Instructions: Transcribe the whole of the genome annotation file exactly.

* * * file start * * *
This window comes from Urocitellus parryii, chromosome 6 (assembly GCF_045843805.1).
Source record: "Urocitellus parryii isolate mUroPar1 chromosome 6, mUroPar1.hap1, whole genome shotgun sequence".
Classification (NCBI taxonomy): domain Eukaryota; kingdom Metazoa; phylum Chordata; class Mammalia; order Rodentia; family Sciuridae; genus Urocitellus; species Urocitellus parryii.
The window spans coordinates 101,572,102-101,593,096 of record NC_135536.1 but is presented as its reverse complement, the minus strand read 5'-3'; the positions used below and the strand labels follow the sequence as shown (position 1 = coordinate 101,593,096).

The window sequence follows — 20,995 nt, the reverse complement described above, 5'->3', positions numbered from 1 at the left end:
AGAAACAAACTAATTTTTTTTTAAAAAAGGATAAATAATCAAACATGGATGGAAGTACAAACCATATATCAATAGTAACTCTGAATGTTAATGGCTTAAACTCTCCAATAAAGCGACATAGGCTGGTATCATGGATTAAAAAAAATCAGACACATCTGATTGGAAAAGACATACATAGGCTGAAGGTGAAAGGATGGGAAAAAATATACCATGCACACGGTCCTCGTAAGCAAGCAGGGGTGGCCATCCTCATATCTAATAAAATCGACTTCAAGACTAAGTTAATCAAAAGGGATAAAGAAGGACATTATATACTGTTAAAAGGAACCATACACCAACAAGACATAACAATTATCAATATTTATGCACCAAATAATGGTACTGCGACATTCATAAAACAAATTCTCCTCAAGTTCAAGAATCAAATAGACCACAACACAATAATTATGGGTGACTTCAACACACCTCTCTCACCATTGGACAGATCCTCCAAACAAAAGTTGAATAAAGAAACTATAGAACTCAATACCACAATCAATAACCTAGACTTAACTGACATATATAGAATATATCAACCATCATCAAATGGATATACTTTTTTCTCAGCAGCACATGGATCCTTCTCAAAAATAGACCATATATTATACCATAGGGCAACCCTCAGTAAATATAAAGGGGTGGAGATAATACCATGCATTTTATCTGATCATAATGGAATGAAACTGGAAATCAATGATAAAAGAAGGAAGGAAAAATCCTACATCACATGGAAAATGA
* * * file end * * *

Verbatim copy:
This window comes from Urocitellus parryii, chromosome 6 (assembly GCF_045843805.1).
Source record: "Urocitellus parryii isolate mUroPar1 chromosome 6, mUroPar1.hap1, whole genome shotgun sequence".
Classification (NCBI taxonomy): domain Eukaryota; kingdom Metazoa; phylum Chordata; class Mammalia; order Rodentia; family Sciuridae; genus Urocitellus; species Urocitellus parryii.
The window spans coordinates 101,572,102-101,593,096 of record NC_135536.1 but is presented as its reverse complement, the minus strand read 5'-3'; the positions used below and the strand labels follow the sequence as shown (position 1 = coordinate 101,593,096).

The window sequence follows — 20,995 nt, the reverse complement described above, 5'->3', positions numbered from 1 at the left end:
AGAAACAAACTAATTTTTTTTTAAAAAAGGATAAATAATCAAACATGGATGGAAGTACAAACCATATATCAATAGTAACTCTGAATGTTAATGGCTTAAACTCTCCAATAAAGCGACATAGGCTGGTATCATGGATTAAAAAAAATCAGACACATCTGATTGGAAAAGACATACATAGGCTGAAGGTGAAAGGATGGGAAAAAATATACCATGCACACGGTCCTCGTAAGCAAGCAGGGGTGGCCATCCTCATATCTAATAAAATCGACTTCAAGACTAAGTTAATCAAAAGGGATAAAGAAGGACATTATATACTGTTAAAAGGAACCATACACCAACAAGACATAACAATTATCAATATTTATGCACCAAATAATGGTACTGCGACATTCATAAAACAAATTCTCCTCAAGTTCAAGAATCAAATAGACCACAACACAATAATTATGGGTGACTTCAACACACCTCTCTCACCATTGGACAGATCCTCCAAACAAAAGTTGAATAAAGAAACTATAGAACTCAATACCACAATCAATAACCTAGACTTAACTGACATATATAGAATATATCAACCATCATCAAATGGATATACTTTTTTCTCAGCAGCACATGGATCCTTCTCAAAAATAGACCATATATTATACCATAGGGCAACCCTCAGTAAATATAAAGGGGTGGAGATAATACCATGCATTTTATCTGATCATAATGGAATGAAACTGGAAATCAATGATAAAAGAAGGAAGGAAAAATCCTACATCACATGGAAAATGA